Per the law however it seems there still will be plastic bags for use at the feiras (street fairs), or for putting your meat (cuz seriously I don’t want my samonella mixing with my fresh fruit), or milk/dairy products.

The interesting thing is, in San Francisco they at least provided an alternative… these cornstarch based bags or paper bags. Here the only thing they’ve got are these teensy plastic bags, so they’re even one step more hardcore than San Francisco.

It will be interesting to see how the Brasilian jeito comes out, as even though buying a reusable bag once isn’t too much money, it does kind of suck when you bring one of those bags and then buy a little bit more than can fit in one, and are at the store forced to buy another one. For me not a big deal, for a Brasilian on a tight budget, I’m gonna say that’s the difference between milk for breakfast or not.  Plus why pay for something you know you could get for free… I guess we’ll see people using boxes to load things more now too, as like I said, paper bags don’t exist here.  Probably a good thing, as we all love the rain forest as it is now, not as a big soybean farm.


Americans are rude

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So are the French, as long as I’m classifying entire populations.  Seriously though, when compared to Brasil, us Americans are down right rude.  I am pretty rude as a person too (my father constantly points out I’ve been on the “mainland” too long and have lost my Aloha).

Brasilians are not as direct as Americans, but that’s not what I’m talking about.  I’m talking about how we treat each other. Recently on my trip back to the US I was able to more clearly see the differentiation between Americans and Brasilians.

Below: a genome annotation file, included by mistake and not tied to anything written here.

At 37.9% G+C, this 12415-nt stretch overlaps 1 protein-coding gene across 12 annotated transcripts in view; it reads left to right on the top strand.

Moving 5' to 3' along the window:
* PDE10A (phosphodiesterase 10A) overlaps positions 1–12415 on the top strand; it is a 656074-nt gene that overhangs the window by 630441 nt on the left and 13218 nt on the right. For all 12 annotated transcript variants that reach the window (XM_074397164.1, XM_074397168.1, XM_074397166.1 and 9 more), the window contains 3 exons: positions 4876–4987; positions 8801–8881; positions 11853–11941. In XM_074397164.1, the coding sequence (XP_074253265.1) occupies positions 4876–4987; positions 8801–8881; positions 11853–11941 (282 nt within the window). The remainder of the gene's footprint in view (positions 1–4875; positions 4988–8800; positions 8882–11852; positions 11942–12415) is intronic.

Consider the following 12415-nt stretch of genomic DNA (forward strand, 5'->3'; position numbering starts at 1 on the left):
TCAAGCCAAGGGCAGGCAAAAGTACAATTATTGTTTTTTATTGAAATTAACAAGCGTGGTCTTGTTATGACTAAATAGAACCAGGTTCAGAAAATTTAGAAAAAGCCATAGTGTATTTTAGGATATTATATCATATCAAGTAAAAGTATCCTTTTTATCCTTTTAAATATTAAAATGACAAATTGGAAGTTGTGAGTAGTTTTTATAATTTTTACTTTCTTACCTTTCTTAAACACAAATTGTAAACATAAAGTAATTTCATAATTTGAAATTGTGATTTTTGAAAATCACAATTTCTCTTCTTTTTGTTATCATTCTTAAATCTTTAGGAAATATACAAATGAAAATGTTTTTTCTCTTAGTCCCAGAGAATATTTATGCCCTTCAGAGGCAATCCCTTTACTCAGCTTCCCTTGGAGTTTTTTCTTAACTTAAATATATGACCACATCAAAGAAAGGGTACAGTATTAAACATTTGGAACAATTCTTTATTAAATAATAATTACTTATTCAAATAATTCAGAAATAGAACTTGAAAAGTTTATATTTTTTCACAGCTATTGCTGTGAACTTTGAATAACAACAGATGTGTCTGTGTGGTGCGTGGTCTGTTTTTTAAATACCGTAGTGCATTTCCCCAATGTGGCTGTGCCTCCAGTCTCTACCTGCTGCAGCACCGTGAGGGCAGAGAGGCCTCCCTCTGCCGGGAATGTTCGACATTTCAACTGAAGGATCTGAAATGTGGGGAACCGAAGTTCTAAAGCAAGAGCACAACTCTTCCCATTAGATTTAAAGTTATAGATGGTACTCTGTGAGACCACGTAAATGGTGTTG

I’m traveling, I’m tired, I’m alone, and I’ve got a 1 year old strapped to my chest.  To an American, I’m just another weary traveler, they don’t notice me any more than any other person they pass.  In fact if they do notice me, it’s because they’re eyeing me with the look of “PLEASE let her not be near me on the plane.”

Brasilians, and I could always tell them, they asked if they could help carry one of my bags, how I was doing, if I needed help.  On planes with Americans, I felt the “please don’t let that child make a damn noise on this plane, touch me or kick the back of my seat” vibe… and I felt it VERY strongly.  I felt even more pressure for my angel to behave (and he travels EXTREMELY well trust me).  In fact the only time he cried was when the infant 2 seats behind us started screaming, and his mom started going through the overheads looking for her bag (She opened about 10 bins, before finding it) at about 2 am waking his sleeping highness up.  Wen I flew back to Brasil, the woman  helped me shove my extremely heavy backpack up to the shelf, moving around other luggage (I’ve never had an American woman help lift anything heavy when traveling).  As I sat down, a guy a seat back on the aisle, asked the woman to ask me if I wanted his coveted aisle seat since I had a young child, and may want to get up and down frequently.

Let’s contrast this with the experience my friend who was 9 months pregnant taking a bus in LA.  No one would stand up for her and no one cared.  A couple of our co-workers chimed in that when in the “zone” they don’t really notice what’s going on around them, and maybe they had earbuds in.  That’s the thing though, in Brasil SOMEONE is always watching, and if they feel that you’re the person who needs to help or give up their seat, they’ll make sure that if you don’t realize you’re being rude, you’re told to help.  It’s just the culture here. I’ve always gotten a seat on a bus or the metro when traveling with my son, and everyone is soo friendly and loving towards my kid.